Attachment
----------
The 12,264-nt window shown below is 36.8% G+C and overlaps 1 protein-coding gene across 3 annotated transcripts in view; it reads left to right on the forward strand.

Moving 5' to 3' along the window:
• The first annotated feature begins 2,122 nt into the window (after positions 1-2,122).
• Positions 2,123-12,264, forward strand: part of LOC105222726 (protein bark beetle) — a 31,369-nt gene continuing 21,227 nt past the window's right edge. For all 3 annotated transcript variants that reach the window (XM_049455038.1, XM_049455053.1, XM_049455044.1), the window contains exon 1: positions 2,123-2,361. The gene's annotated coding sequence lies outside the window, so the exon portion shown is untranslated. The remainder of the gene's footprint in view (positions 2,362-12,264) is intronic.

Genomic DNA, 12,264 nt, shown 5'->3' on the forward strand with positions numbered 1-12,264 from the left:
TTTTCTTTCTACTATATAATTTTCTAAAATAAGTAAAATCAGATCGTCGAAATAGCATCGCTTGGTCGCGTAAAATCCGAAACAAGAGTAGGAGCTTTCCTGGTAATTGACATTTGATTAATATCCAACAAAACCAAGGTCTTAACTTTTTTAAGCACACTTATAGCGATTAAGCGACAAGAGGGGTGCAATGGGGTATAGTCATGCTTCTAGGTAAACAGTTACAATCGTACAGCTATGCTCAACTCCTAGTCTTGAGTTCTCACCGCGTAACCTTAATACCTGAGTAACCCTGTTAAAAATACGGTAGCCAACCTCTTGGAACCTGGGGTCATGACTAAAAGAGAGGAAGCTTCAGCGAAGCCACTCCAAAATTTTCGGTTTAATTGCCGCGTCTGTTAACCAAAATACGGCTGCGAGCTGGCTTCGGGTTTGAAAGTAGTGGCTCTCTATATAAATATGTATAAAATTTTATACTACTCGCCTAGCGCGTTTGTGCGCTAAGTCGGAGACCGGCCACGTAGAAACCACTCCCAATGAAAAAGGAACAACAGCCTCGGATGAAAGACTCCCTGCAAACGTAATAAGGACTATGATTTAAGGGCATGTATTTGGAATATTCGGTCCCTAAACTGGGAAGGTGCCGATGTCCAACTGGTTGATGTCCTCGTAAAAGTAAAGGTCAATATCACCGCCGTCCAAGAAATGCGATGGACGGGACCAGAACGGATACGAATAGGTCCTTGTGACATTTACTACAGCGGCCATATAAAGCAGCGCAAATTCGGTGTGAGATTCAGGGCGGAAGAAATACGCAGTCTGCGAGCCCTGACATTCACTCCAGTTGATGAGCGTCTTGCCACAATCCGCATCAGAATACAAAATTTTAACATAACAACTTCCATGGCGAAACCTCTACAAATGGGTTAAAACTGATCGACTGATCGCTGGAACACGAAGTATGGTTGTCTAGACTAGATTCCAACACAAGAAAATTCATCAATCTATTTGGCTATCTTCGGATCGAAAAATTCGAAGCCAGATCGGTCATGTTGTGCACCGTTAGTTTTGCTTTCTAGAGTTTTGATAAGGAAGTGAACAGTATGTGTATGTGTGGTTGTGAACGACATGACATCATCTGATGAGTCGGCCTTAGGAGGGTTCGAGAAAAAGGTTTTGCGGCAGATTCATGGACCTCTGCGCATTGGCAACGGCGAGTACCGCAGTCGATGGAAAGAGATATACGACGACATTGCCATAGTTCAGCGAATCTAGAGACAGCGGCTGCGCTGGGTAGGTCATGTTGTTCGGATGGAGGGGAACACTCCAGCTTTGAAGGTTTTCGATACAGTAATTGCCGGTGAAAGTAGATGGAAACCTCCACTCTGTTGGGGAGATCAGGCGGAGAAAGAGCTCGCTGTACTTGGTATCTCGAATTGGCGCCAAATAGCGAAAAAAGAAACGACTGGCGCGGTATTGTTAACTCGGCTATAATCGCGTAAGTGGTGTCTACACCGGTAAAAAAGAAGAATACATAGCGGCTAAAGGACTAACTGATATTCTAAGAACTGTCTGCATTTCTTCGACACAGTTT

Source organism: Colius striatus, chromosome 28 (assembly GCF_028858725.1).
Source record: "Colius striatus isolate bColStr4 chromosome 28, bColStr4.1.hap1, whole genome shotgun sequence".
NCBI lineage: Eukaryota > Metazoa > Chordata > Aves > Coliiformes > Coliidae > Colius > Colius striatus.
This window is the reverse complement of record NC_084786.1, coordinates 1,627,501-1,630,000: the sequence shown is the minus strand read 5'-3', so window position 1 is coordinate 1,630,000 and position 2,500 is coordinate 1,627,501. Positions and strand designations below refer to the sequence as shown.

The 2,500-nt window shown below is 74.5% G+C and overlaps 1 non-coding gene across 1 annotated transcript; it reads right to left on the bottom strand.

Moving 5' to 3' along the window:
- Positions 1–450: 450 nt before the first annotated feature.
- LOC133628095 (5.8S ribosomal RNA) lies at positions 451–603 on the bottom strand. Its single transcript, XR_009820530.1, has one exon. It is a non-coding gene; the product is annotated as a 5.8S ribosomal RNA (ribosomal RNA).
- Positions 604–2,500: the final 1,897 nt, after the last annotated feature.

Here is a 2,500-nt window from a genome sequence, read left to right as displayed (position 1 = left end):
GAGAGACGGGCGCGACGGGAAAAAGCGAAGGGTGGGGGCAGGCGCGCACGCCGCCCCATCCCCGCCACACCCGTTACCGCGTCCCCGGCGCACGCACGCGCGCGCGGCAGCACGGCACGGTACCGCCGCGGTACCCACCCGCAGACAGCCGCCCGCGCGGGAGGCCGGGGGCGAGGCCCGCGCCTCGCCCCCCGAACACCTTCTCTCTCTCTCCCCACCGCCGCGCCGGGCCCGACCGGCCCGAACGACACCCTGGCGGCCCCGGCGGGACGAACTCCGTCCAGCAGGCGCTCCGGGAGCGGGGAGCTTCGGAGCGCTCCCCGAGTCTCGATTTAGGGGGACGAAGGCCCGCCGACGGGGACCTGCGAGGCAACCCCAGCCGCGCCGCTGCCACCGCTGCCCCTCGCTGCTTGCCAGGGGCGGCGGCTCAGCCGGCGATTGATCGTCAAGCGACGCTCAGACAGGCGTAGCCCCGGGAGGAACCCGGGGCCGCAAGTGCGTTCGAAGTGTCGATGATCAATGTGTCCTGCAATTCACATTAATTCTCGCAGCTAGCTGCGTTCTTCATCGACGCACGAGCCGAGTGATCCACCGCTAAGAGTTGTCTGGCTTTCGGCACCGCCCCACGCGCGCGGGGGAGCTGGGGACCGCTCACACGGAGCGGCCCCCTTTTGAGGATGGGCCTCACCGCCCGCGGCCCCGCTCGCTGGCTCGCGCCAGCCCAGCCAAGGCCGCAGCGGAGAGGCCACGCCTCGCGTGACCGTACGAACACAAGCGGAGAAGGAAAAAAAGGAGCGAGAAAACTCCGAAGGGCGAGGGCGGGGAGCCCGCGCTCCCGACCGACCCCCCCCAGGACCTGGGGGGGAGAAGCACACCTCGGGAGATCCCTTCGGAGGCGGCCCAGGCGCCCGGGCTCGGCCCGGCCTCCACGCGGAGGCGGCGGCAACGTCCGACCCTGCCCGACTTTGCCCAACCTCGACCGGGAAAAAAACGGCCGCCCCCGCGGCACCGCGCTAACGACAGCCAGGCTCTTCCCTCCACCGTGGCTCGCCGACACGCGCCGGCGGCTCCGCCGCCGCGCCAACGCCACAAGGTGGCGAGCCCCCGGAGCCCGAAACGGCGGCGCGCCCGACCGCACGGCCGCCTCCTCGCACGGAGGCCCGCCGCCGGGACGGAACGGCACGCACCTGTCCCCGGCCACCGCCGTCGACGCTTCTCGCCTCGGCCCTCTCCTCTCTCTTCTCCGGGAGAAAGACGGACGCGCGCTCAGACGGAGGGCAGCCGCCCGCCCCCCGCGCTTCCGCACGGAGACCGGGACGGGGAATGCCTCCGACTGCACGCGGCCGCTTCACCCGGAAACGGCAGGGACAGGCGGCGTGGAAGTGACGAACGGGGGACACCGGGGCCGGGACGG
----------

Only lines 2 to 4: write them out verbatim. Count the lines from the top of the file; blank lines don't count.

Moving 5' to 3' along the window:
• The first annotated feature begins 2,122 nt into the window (after positions 1-2,122).
• Positions 2,123-12,264, forward strand: part of LOC105222726 (protein bark beetle) — a 31,369-nt gene continuing 21,227 nt past the window's right edge. For all 3 annotated transcript variants that reach the window (XM_049455038.1, XM_049455053.1, XM_049455044.1), the window contains exon 1: positions 2,123-2,361. The gene's annotated coding sequence lies outside the window, so the exon portion shown is untranslated. The remainder of the gene's footprint in view (positions 2,362-12,264) is intronic.